The bartender demanded, "What about my tree? Who's gonna replace my tree?"

Hallvard grasped the man by the shoulder, his hand easily covering most of his neck at the same time. "Shut up, weasel, ya got mead ta pour. There's been enough complainin' ta last a week."

The group filed back into the inn. Glasses of mead were poured, waitresses survived the normal taunting, rump-slapping, and innuendos, hearty dinners were served and tales were told. Darmon enjoyed the company and dinner, all on Yngvarr's tab, but the dark clouds of realization and uncertainty loomed over his head like the weight of the huge sword strapped to his back. He talked to the innkeeper, handing him some gold coins that he felt would pay for the tree.

"Well, Mr. Stuart, I guess ya didn't have to do that, but I appreciate it. I think, for your safety and that of your friends, you should stay in a little grove just through the East gates, tonight. There's bound ta be trouble yet, I assure ya. These Farlander military types won't sit well, even though it wasn't your fault. The apple grove is about a quarter mile east of here, off to the left, and it's my brother's land. It's good soft grass and there's plenty of firewood layin' on the ground - you know how apple trees are. If anyone asks, tell 'em Hadrian Fabias sent ya. Brother's name is Eustache."

"Thank ya, Hadrian. We'll get on our way soon. I'm sorry for any trouble I caused." Darmon turned to his friends and told them about the grove. Owin and Yngvarr agreed it would be for the best, and the inn's supply of mead was just about depleted, so the crew called it a night and began the trek to the grove. As they passed through the east gate, however, one of the guards smiled at Darmon. "Sleep well, old man."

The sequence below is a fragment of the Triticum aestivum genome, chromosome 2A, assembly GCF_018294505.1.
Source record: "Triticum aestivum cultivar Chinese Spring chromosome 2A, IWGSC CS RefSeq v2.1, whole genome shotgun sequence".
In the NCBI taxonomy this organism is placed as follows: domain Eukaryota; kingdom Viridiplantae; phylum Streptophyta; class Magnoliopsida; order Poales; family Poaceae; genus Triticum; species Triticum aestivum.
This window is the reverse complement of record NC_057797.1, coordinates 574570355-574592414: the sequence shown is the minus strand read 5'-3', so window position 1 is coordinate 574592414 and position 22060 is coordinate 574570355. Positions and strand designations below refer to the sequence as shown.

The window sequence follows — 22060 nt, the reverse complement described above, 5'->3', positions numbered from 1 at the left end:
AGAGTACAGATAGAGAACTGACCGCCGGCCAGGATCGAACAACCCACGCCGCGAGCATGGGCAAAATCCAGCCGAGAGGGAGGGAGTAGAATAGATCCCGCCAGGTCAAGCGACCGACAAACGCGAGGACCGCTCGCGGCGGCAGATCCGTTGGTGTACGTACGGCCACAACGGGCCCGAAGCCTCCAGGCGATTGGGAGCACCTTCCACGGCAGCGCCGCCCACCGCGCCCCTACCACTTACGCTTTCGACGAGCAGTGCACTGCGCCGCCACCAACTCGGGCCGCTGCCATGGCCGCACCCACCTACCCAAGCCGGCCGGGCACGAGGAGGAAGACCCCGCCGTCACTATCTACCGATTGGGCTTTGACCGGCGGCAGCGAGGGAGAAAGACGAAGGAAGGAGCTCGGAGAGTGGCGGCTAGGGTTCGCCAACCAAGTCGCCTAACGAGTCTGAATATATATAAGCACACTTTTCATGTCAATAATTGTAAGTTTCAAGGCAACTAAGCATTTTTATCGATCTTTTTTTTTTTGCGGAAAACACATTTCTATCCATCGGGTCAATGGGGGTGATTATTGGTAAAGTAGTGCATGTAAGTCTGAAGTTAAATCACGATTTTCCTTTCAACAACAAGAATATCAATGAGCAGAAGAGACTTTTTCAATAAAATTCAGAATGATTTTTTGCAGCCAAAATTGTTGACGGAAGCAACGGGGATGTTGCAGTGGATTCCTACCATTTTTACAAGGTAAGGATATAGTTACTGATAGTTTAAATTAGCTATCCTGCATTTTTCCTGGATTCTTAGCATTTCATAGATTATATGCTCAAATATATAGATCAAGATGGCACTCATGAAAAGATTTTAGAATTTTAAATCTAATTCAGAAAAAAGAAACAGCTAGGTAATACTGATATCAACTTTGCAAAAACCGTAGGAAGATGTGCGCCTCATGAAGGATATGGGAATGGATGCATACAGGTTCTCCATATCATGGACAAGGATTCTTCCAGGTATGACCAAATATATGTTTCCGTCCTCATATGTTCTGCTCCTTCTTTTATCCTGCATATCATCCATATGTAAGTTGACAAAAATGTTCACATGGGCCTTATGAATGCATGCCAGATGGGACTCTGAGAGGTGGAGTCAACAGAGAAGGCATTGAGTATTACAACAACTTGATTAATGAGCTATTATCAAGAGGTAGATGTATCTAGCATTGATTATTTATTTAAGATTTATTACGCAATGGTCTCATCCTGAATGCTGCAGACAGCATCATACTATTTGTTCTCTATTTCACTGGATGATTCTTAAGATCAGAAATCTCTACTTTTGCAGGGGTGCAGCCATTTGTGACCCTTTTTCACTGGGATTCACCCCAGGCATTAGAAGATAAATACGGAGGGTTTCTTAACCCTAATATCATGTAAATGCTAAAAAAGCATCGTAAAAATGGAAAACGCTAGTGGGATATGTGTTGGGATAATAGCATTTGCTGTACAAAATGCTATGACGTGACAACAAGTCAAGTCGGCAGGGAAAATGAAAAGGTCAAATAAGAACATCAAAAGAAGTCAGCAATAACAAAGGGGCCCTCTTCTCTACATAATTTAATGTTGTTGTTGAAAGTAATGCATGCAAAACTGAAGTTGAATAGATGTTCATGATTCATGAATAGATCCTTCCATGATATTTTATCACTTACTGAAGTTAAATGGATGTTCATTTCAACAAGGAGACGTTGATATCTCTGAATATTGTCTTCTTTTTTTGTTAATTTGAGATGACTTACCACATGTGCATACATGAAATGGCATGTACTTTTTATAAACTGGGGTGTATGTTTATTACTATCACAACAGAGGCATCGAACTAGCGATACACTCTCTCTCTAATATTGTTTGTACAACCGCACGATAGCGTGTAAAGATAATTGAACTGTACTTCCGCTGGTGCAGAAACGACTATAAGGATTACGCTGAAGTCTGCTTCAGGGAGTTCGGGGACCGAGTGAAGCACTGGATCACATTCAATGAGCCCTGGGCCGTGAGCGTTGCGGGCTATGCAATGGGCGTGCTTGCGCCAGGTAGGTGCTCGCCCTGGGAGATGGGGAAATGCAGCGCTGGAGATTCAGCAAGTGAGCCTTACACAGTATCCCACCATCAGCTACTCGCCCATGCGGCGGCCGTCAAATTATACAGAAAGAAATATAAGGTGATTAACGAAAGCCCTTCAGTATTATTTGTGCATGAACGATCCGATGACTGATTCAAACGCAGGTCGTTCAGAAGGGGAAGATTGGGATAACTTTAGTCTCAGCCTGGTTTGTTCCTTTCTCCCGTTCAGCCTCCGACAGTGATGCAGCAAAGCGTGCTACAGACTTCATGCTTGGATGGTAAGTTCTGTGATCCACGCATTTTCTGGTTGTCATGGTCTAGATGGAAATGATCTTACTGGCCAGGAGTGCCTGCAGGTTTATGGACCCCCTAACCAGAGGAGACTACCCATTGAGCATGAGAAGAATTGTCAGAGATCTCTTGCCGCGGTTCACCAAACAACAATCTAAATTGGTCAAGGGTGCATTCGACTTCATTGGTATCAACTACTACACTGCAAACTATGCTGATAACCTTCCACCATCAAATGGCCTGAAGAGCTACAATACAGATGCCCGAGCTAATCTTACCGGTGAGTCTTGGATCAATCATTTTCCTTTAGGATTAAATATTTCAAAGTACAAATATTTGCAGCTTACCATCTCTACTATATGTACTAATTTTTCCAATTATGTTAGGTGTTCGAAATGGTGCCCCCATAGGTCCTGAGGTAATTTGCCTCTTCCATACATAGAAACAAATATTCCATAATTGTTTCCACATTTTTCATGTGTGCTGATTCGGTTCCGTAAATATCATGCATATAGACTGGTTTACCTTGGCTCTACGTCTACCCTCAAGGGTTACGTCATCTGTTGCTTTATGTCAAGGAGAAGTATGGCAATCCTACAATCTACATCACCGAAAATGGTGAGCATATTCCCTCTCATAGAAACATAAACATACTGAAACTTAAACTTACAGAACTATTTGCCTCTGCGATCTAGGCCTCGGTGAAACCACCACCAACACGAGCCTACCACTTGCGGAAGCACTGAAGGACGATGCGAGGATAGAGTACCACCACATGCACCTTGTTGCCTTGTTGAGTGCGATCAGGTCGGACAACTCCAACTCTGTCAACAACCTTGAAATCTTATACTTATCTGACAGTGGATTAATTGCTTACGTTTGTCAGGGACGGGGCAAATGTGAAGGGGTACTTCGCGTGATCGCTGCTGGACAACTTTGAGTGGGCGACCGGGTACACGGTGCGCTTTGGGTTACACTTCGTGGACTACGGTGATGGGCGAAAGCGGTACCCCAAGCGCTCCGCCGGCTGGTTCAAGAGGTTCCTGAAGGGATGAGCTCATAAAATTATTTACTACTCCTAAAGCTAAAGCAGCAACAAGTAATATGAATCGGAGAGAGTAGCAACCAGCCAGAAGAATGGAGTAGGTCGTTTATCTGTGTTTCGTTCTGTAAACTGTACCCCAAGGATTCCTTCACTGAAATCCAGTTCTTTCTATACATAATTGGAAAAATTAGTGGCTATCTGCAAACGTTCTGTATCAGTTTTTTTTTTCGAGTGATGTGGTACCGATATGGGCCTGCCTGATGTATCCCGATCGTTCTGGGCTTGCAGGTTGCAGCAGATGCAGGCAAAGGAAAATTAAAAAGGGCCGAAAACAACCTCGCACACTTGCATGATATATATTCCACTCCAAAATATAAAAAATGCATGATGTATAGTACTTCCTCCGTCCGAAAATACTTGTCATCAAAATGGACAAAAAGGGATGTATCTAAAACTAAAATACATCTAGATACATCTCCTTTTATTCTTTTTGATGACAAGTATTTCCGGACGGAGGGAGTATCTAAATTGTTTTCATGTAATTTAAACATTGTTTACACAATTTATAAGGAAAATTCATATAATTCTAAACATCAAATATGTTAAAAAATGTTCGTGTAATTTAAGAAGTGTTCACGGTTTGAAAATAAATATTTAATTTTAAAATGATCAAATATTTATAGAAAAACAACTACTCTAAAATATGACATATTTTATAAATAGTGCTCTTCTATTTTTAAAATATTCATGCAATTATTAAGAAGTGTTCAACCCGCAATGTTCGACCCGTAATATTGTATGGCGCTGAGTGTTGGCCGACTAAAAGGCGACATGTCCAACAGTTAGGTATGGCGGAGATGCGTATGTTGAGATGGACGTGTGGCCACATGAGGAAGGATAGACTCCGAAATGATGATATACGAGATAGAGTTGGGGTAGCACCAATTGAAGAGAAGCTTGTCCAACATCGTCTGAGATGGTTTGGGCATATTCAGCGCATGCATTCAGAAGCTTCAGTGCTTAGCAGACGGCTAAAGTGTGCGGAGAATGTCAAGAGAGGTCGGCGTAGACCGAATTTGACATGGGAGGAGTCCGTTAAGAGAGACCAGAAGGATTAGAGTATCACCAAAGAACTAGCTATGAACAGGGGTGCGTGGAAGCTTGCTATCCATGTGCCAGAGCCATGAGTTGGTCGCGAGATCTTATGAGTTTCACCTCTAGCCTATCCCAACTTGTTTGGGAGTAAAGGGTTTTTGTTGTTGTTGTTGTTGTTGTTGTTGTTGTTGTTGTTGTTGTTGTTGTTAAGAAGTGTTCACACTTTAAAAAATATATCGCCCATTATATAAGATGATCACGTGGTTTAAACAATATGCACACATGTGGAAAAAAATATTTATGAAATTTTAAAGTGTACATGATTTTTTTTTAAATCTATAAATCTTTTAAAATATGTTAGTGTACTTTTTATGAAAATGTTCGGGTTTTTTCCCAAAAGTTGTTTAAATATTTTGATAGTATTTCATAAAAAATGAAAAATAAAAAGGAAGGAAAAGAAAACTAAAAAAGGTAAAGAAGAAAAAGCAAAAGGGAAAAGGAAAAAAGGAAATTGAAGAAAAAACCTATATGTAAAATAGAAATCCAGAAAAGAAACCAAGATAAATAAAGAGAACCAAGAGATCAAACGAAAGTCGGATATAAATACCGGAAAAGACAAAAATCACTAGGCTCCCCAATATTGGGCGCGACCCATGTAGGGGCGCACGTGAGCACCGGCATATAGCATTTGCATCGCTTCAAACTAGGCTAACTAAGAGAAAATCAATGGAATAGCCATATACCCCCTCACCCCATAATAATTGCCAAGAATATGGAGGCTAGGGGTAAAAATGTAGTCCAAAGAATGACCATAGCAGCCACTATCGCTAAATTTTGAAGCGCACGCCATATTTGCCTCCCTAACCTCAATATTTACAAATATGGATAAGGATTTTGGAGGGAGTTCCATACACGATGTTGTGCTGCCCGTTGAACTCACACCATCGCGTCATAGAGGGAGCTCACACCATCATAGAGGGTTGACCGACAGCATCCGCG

Darmon had had enough. He stopped and looked to Balin, who was nearest the guard. "What did he say?"

Balin stopped. "Oh, the guard? Somethin' about sleepin', old man, I don't know, wasn't really listenin'."

Darmon turned and walked back to the guard, who immediately brought his pike to attention directly in front of him. "Pardon me, guard, but what did ya say, back 'ere?"

The guard looked down, sheepishly. "I said to sleep well, old man."

"Why did ya say tha', lad? Ya gotta agree, it's a strange thin' ta say."

The guard wiped the perspiration from his forehead. He was new to the legion, and this backwater fortress got assigned the greenest legionnaires anyway. Guard duty wasn't supposed to be confrontational. 'Just stand there, let 'em out, stop 'em if they come in.' That's all it was supposed to consist of. "I don't know, something made me. . ." Suddenly his features became dark, his brow wrinkled, he began to shake. "Sleep well. You won't get too many chances to sleep anymore, ever. You have taken; now I take," came a booming voice from somewhere inside, deep in his lungs. The voice didn't match the guard's normal, average size, and temperament. He shook his head, swooned backward and caught himself with a step rearward, gasping.

Yngvarr made his way to Darman, as did what appeared to be the captain of the guard. "Ubius, what seems to be the problem? Is everything all right?"

"Yes. . .yes, captain, everything is in order. I just became. . .light headed. . .I think. . .something. . ." He snapped to attention. "Very well. Move along, Creag, Anarian. They'll be no trouble here tonight. The lot o' ya."